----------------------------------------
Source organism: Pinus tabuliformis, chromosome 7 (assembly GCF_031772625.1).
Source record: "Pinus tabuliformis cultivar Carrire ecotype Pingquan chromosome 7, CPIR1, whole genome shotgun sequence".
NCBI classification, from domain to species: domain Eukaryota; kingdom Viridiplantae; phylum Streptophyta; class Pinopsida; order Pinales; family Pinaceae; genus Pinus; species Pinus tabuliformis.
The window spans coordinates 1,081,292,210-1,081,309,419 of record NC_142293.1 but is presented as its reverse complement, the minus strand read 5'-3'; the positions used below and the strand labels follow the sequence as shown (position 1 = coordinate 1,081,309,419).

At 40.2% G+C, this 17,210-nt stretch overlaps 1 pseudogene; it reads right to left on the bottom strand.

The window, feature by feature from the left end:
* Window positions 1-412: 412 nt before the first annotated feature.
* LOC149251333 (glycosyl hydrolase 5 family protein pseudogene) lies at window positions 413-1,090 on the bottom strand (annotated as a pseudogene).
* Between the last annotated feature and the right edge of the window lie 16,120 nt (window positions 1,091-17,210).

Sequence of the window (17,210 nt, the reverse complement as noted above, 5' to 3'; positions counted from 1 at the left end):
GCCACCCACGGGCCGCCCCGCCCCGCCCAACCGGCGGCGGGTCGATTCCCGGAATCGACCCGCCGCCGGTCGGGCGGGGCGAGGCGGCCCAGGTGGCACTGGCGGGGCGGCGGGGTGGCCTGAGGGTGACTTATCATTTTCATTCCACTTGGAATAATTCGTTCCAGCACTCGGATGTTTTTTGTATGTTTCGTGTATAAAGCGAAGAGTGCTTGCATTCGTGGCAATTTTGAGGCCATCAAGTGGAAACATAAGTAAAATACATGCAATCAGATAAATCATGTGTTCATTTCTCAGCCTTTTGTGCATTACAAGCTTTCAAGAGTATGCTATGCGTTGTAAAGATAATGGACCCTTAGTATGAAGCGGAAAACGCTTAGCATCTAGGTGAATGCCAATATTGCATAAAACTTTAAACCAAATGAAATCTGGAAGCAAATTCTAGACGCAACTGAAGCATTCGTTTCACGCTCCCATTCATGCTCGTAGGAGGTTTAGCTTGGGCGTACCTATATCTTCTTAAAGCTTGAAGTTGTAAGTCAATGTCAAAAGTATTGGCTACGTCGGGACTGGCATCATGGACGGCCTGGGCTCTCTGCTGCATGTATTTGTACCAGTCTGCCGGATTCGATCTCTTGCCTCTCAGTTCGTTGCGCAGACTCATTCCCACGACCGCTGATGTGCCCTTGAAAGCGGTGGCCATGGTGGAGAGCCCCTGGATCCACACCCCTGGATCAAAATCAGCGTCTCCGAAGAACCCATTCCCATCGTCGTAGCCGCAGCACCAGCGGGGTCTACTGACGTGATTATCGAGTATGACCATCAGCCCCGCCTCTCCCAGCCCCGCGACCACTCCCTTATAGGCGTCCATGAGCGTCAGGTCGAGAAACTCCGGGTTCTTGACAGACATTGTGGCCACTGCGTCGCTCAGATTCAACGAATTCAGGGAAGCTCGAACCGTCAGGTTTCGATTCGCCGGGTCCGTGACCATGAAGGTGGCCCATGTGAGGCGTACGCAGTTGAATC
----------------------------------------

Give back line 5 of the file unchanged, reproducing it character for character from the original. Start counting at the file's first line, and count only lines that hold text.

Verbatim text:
At 40.2% G+C, this 17,210-nt stretch overlaps 1 pseudogene; it reads right to left on the bottom strand.